Hamilton took himself off to his new property, leaving a manager in charge of the garden centre-which remains a convenient retail outlet for his home-grown plants. (Both businesses are 'divisions' of Power Forestry: the only forestry work it carries out these days, incidentally, is a little tree surgery.) He had a fairly precise idea of what he intended to do at Halebourne; and his plans were crystallised further at a nurseryman's conference at Pershore, on the future of the industry in Europe. He proposed to create a major liner production nursery - and with no half measures. Acquiring Brook Nursery taught him a great deal, he observes. 'When we bought Brook we made do with everything there. Here we were not going to make do. We would remove and build new...I put a bulldozer through the lot,' he adds, exaggerating somewhat. But the multispan was going up very soon after completion.

At his Pershore conference, Hamilton will have heard much talk, not only about the inefficiency of the UK industry, but about the need for specialisation and cooperation. That, however, is not his way. He means to do it all. 'We have to carry the widest range possible,' he says. 'If anyone wants some unusual plant we will endeavour to supply it. If we haven't got it we will find one and take cuttings.' In the short time since he took over, he claims, Halebourne's range has grown by 200 varieties. This kind of increase will admittedly slow down.

Nevertheless his propagators are working flat out while rival nurserymen are sacking theirs. 'Other people are not prepared to invest in paying wages if they are not going to get their money back for six months or a year,' he declares triumphantly. All well and good, but how is Hamilton financing Halebourne's phenomenal expansion? The bank charges must be crippling him. 'That's where we're scoring at present,' he replies. 'We have no overdraft.' It was not always so. When he acquired Brook for £72,000 he turned to Barclays for a loan. But he was apparently able to find the £170,000- odd purchase price for Halebourne (a long way short of the £500,000 once jokingly suggested), not to mention the cost of the multispan and all the other improvements that have gone in there since, without incurring debts. The explanation is that he had a fair sized stroke of luck a few years back. He was a shareholder/director of a company in quite another line of business, a specialised employment agency founded by his wife, which sold out to a plc during the late '80s boom.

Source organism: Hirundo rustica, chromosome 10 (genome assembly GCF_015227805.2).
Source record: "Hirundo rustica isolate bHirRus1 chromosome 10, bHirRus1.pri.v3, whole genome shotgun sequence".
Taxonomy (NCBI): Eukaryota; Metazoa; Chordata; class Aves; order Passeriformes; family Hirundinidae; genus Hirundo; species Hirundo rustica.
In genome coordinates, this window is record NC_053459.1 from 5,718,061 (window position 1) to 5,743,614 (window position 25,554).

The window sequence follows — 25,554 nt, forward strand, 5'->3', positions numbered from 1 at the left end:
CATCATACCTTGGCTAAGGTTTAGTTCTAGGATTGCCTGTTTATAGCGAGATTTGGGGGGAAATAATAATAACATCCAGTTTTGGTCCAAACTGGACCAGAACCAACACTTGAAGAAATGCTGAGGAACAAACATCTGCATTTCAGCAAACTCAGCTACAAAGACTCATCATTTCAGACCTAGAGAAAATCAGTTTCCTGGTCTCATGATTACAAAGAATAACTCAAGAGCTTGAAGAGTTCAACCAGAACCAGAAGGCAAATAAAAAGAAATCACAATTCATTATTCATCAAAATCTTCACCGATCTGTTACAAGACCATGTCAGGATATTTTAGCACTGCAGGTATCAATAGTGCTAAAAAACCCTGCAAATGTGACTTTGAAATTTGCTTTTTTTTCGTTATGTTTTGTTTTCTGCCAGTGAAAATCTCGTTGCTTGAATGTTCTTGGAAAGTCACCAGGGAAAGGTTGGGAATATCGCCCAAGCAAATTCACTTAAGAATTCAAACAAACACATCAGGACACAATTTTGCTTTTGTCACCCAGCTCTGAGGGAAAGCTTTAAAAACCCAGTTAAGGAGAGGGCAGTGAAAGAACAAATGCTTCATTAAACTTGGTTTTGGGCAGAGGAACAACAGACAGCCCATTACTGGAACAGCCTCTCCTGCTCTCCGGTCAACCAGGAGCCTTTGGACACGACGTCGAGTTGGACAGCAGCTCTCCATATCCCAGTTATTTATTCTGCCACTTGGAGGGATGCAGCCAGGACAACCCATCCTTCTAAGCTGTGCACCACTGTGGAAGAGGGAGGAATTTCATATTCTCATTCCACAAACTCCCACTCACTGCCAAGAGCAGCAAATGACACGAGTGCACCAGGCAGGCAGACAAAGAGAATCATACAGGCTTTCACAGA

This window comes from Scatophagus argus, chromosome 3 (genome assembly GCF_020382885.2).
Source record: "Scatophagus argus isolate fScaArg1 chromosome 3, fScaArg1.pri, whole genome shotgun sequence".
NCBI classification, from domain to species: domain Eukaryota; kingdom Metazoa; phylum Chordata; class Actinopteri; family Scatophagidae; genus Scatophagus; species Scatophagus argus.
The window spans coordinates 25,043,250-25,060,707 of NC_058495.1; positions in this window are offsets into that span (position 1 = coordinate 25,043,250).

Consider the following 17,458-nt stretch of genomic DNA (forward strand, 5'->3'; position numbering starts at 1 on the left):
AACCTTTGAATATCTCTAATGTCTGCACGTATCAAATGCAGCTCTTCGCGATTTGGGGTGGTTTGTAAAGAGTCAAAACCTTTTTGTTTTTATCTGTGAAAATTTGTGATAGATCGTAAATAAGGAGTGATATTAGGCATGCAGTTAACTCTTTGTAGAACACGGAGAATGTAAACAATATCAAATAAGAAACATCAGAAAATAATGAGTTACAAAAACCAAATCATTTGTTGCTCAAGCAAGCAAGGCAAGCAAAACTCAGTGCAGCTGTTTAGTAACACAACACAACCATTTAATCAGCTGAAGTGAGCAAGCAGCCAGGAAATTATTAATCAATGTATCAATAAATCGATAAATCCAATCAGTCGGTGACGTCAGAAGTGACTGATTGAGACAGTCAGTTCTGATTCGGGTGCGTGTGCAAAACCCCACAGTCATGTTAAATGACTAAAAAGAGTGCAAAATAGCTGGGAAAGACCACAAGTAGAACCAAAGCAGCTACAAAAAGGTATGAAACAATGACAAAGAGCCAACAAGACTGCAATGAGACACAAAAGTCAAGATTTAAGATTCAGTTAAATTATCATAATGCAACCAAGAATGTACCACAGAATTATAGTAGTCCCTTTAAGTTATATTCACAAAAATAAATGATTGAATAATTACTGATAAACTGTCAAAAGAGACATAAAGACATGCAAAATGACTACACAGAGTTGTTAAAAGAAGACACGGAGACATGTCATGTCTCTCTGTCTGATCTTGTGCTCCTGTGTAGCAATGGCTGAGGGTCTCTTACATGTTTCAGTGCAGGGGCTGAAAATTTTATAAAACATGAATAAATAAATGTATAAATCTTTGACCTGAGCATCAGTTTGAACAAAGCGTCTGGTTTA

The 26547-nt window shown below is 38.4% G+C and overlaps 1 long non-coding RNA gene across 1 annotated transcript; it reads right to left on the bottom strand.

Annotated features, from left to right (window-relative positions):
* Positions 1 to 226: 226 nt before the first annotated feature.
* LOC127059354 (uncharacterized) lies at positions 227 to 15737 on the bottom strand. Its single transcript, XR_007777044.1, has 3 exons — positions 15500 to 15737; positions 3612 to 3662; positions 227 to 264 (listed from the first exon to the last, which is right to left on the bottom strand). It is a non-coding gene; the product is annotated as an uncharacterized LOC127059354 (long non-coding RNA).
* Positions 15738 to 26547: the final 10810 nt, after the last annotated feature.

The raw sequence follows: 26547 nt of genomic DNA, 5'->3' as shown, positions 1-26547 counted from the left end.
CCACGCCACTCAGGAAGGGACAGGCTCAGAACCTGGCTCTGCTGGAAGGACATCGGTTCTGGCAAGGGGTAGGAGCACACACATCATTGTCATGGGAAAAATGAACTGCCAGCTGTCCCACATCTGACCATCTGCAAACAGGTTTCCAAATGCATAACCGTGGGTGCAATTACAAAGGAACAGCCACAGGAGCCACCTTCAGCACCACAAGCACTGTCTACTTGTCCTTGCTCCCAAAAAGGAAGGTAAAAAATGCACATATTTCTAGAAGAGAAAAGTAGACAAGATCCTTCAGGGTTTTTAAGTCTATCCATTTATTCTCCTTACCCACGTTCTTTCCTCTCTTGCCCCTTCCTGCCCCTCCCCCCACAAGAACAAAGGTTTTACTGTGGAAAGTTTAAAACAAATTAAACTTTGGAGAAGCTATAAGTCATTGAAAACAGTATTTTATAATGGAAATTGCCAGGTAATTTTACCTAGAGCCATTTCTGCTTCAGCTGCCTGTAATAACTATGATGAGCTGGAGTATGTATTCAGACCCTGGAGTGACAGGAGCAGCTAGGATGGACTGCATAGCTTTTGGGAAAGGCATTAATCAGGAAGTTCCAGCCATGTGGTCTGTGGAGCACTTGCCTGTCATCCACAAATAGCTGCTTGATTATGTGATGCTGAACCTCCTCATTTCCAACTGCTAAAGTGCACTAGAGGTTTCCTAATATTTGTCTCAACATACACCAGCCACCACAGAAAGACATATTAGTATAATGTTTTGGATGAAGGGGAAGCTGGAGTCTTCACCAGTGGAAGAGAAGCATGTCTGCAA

Well everyone's entitled to his luck. What remains to be seen is whether it holds up. Will the hard times in the horticultural industry continue long enough to bring Hamilton the marketing advantages he expects, but not too long so that he overreaches himself? He's already made advances on the marketing front, it seems, by enlarging the customer base from about 60 to over 300 garden centres. Liners that remain unsold this year will be repotted and offered as more expensive specimen plants next year or the year after. 'There's no wastage, he emphasises. If the recession drags on for three years ,'We will be ready and waiting with specimen plants on Day 1.'

Yet Hamilton accepts that he's engaged in a high-risk enterprise. If the economics don't get you, it's possible that the insects - or diseases - will. Growers are particularly vulnerable to the weather - to cold, drought, floods, storms. Halebourne was without electricity for 28 hours last January, when a mains cable failed. A year earlier, gales cost another nursery £50,000 by destroying a fourbay multispan. Keeping your liners under one very big roof just might be as unwise as carrying all your eggs in one basket. But similar hazards apply in most businesses. Nothing ventured, nothing gained. And Hamilton, remember, is venturing his own money, not the bank's.